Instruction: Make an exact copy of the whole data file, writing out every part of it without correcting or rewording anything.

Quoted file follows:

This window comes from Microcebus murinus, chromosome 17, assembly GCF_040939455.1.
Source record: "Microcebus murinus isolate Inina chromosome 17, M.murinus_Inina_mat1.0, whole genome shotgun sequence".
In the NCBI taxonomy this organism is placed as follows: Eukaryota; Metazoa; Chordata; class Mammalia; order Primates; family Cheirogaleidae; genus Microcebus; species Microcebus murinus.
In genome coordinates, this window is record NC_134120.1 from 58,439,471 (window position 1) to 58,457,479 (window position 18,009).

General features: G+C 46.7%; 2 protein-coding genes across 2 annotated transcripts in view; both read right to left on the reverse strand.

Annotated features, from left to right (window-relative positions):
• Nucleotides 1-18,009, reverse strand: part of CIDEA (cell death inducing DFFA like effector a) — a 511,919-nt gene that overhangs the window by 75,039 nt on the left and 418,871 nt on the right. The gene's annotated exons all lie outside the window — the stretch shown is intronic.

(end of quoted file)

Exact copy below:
This window comes from Microcebus murinus, chromosome 17, assembly GCF_040939455.1.
Source record: "Microcebus murinus isolate Inina chromosome 17, M.murinus_Inina_mat1.0, whole genome shotgun sequence".
In the NCBI taxonomy this organism is placed as follows: Eukaryota; Metazoa; Chordata; class Mammalia; order Primates; family Cheirogaleidae; genus Microcebus; species Microcebus murinus.
In genome coordinates, this window is record NC_134120.1 from 58,439,471 (window position 1) to 58,457,479 (window position 18,009).

General features: G+C 46.7%; 2 protein-coding genes across 2 annotated transcripts in view; both read right to left on the reverse strand.

Annotated features, from left to right (window-relative positions):
• Nucleotides 1-18,009, reverse strand: part of CIDEA (cell death inducing DFFA like effector a) — a 511,919-nt gene that overhangs the window by 75,039 nt on the left and 418,871 nt on the right. The gene's annotated exons all lie outside the window — the stretch shown is intronic.